The Righteous Sinner

People were made to be ruled...by you?

People were made to be ruled? I don’t think so.

Ever feel bad about all the evil things you do? Well, I’ve got a cure that will make you feel better about yourself after just one heated argument! All you need to do is learn the Righteous Sinner approach.

See, if you’re a typical Christian, you likely believe that Jesus died to forgive your sins, and that you should stop sinning, or at least sin less than you used to (because sinning only once a week is totally more righteous than sinning once a day). But you probably also believe that it’s impossible to stop sinning in this world, and perhaps your self-esteem is painfully low because you know that you do all sorts of bad things.

First, find someone who sins differently from you. Gay people are a popular target because they tend to be nice people. They’re a lot more likely to be murdered than to commit murder, so you can feel safe while making them feel angry and worthless and afraid for their lives. Launch into a judgmental sermon about how evil they are because of their sin.

If they confront you about being rude, get indignant. How dare they accuse you of being rude when you’re just telling them the truth! If they object to your graceless, judgmental tone, explain to them how even though the Bible says many times not to judge other people, it doesn’t actually mean you aren’t supposed to judge people. If they are sharply critical or, horror of horrors, actually insult you, act all pitiful and insist that you’ve never said anything so rude as what they just said.

Make yourself into the victim. Put yourself in the same position that you initially put them in, which turns them into the attacker. It’s a super effective guilt trip because you end up condemning them for condemning you for condemning them and they feel bad that they responded to you in the same hurtful way in which you initially approached them.

Keep insisting that you’ve never been as horrible as they are. Explain that you are friends with other people like them. Obviously if you know one gay person, it’s totally fine to harass others.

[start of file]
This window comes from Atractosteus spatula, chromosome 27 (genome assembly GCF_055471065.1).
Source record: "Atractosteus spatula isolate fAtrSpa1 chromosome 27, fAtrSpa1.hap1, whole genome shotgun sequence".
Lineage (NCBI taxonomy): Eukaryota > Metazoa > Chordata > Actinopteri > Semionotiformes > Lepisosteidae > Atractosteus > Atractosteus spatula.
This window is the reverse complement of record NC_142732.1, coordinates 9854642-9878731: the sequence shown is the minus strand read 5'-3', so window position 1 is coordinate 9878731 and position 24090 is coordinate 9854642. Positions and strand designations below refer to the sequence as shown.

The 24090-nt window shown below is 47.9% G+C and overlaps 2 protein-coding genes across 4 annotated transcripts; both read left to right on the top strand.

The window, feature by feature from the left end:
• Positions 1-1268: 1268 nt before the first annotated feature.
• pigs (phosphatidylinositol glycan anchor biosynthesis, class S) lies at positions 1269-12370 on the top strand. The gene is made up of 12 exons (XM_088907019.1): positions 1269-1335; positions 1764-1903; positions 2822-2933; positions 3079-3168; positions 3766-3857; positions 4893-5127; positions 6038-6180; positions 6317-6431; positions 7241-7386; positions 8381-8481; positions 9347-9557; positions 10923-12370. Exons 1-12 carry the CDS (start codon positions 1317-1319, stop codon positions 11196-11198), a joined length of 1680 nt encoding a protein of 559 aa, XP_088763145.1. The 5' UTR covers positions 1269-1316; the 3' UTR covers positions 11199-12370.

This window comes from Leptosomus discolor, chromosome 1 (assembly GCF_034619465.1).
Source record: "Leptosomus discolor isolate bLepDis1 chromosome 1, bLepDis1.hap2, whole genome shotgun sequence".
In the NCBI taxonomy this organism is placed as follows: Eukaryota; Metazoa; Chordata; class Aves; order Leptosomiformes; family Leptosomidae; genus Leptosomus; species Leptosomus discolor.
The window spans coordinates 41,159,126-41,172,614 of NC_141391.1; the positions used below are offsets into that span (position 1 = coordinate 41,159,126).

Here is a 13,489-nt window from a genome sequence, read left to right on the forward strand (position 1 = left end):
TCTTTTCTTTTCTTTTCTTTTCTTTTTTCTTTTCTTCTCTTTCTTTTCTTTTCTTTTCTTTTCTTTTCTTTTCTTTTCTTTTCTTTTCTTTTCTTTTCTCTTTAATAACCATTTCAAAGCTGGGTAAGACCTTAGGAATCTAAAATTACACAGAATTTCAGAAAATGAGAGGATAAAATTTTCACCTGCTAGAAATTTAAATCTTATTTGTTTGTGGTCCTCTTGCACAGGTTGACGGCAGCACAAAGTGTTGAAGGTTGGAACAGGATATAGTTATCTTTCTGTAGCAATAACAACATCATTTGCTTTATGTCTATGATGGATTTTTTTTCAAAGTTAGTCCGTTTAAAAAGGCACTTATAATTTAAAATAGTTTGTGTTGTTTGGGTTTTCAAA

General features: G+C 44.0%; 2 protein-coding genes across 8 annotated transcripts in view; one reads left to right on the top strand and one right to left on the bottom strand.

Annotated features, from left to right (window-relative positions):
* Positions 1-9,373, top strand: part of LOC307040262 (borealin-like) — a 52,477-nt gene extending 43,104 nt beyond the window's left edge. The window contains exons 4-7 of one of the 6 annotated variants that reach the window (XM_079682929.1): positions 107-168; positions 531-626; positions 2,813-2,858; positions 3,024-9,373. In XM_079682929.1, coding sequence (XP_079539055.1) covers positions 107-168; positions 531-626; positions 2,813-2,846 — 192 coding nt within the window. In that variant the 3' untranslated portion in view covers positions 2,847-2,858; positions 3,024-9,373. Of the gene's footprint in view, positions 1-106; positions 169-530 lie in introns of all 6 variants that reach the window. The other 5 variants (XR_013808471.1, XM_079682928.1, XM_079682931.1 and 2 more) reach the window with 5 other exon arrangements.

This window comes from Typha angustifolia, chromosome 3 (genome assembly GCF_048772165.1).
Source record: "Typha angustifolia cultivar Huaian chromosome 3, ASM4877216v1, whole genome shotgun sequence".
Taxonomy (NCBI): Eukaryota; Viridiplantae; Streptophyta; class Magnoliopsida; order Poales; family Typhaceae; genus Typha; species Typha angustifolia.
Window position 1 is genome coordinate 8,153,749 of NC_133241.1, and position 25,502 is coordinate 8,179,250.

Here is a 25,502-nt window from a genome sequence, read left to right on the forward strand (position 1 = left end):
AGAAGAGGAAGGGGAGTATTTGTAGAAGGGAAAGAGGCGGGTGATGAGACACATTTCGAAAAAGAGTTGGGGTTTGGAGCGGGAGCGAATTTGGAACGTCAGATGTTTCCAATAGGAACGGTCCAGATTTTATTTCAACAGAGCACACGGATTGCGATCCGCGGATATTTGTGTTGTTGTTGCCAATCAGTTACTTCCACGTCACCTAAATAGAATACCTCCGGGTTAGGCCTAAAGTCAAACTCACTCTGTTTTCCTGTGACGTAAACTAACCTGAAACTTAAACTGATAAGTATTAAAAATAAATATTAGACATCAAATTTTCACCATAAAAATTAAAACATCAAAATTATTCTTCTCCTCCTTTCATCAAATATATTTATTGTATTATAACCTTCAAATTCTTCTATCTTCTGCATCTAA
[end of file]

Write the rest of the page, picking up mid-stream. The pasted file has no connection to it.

If they keep telling you how hypocritical and hateful you are, try another guilt trip. Tell them that you stand before God, and he knows your heart. Tell them that they don’t know you, and have no right to judge you. Make sure the conversation has gone on for a long time before saying this, so they have a better chance of forgetting that you initially claimed judging people is totally fine.

Then, tell them you’re just a sinner like them, and probably even worse than what they’ve called you. The success of this guilt trip also depends on them forgetting that earlier you claimed to be so much better than them because you’ve never been as rude as they are.

It’s likely that after all this, your target will give up and decide to stay away from you forever, and probably become even more distrustful of your religion. Since they likely said a lot of bad things about you, forget that you started the argument and let the memory of their words fester until you actually believe they attacked you for no good reason. Finally, if you want to, develop The Persecution Complex, and you will feel like you did everything right. Everyone just hates you because you know the truth.

Congratulations. You are now able to see yourself as a righteous sinner on a warpath, with plenty of justification for attacking the next evil gay person who happens to cross your path by simply posting a picture on Facebook of two men kissing each other.

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2 responses to “The Righteous Sinner

  1. Your description of the Righteous Sinner Complex is very similar to the Persecution Complex, as you noted. I’m curious if there are ways other than attacking other sinners to develop this complex that differentiate it more from the Persecution Complex.

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    • Hmm, good question. I think I’d say they’re just two slightly different manifestations of the same underlying problem. The only reason I’m labeling the attitudes is because I’ve observed the exact same thing in a lot of different people in a lot of different situations. The difference between the righteous sinner and persecuted victim attitudes is that the former is focused on tearing down other people, and the latter is focused on playing the victim. The justification for attacking others often comes from an attitude of self-victimization.

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